A Macmillan nurse based in Ysbyty Glan Clwyd has received an award for her work to improve the lives of palliative ovarian cancer patients, as well as a prestigious fellowship.
Sharon Manning, Macmillan gynaecology clinical nurse specialist at Betsi Cadwaladr University Health Board, was presented with the Macmillan Innovation Excellence Award at the ceremony last Thursday.
This category celebrates the people whose vision and commitment has made a lasting difference to the quality of services offered to people affected by cancer.
It was a double triumph for Sharon as she went on to receive a highly acclaimed Macmillan Fellowship Award during the same evening.
The fellowship is awarded to inspirational professionals who set the highest standards and demonstrate leadership in their field.
Fellows have access to a grant to further their already outstanding work, increased learning and development and they contribute strategically to Macmillan.
Sharon, who was inspired to train as a cancer nurse after working as a healthcare support worker, developed a pioneering service to improve the quality of life for women with ovarian cancer who are at the end of life.
Women with advanced ovarian cancer can suffer from a build-up of ascitic fluid from their abdomens once they stop having chemotherapy, or if the fluid stops reacting to the chemotherapy.
As well as affecting self-image and confidence, this build-up can cause physical side effects such as breathlessness, loss of appetite and loss of physical ability.
After researching methods to help these patients, Sharon found out about the cutting-edge permanent catheters.
She pushed for funding and worked closely with colleagues in other areas to source these catheters and develop a life-changing service that allows patients to have the fluid drained more regularly from their abdomen at home.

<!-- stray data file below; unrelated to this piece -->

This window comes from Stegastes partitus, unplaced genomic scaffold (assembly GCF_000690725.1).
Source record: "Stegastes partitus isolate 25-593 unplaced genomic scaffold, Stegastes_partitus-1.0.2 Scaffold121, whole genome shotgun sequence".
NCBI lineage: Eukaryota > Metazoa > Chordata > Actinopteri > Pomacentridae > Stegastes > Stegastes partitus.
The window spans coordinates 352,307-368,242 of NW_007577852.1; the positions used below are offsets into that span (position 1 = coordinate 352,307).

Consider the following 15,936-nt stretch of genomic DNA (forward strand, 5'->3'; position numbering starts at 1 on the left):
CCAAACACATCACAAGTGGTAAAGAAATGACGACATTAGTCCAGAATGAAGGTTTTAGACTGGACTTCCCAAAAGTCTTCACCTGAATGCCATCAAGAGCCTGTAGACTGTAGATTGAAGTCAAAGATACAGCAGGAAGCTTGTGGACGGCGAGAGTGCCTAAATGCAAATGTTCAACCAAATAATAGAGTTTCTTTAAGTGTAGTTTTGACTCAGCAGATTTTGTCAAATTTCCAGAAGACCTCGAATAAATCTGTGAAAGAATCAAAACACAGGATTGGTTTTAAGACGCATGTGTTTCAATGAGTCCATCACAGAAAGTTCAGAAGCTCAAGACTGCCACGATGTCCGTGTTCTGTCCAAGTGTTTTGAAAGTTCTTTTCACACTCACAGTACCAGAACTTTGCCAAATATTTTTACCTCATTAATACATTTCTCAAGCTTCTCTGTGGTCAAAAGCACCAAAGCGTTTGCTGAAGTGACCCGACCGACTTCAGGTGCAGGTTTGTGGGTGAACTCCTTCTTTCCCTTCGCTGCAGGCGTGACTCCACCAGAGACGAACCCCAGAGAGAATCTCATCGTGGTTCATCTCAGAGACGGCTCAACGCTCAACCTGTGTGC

As well as dramatically improving the quality of life of patients, the innovative service has also saved at least £68,000 on hospital admissions. It is currently being rolled out in North Wales.
“For ovarian cancer patients, the effects of ascitic fluid build-up can be huge” says Sharon.
“The weight of the fluid is enormous, and people feel like their cancer is taking over their lives.
“When you’re repeatedly putting drains into patients in hospital, their skin in their abdomen becomes tougher, and it can become very painful for them.
“I thought, “There must be something better than this’, so I went away and did some research, and that’s where the idea came from.“It was fantastic to have a flicker of a vision and then to make it actually happen.”
Beryl Robert, Lead Cancer Nurse for Betsi Cadwaladr University Health Board, said: ‘’Sharon is an Exceptional Clinical Nurse Specialist within her speciality. She always goes the extra mile to support her patients and their families.
““She was also the winner of the New Ways of Working award at our annual staff achievement awards, which recognises her efforts to introduce new, improved treatment for patients across North Wales.”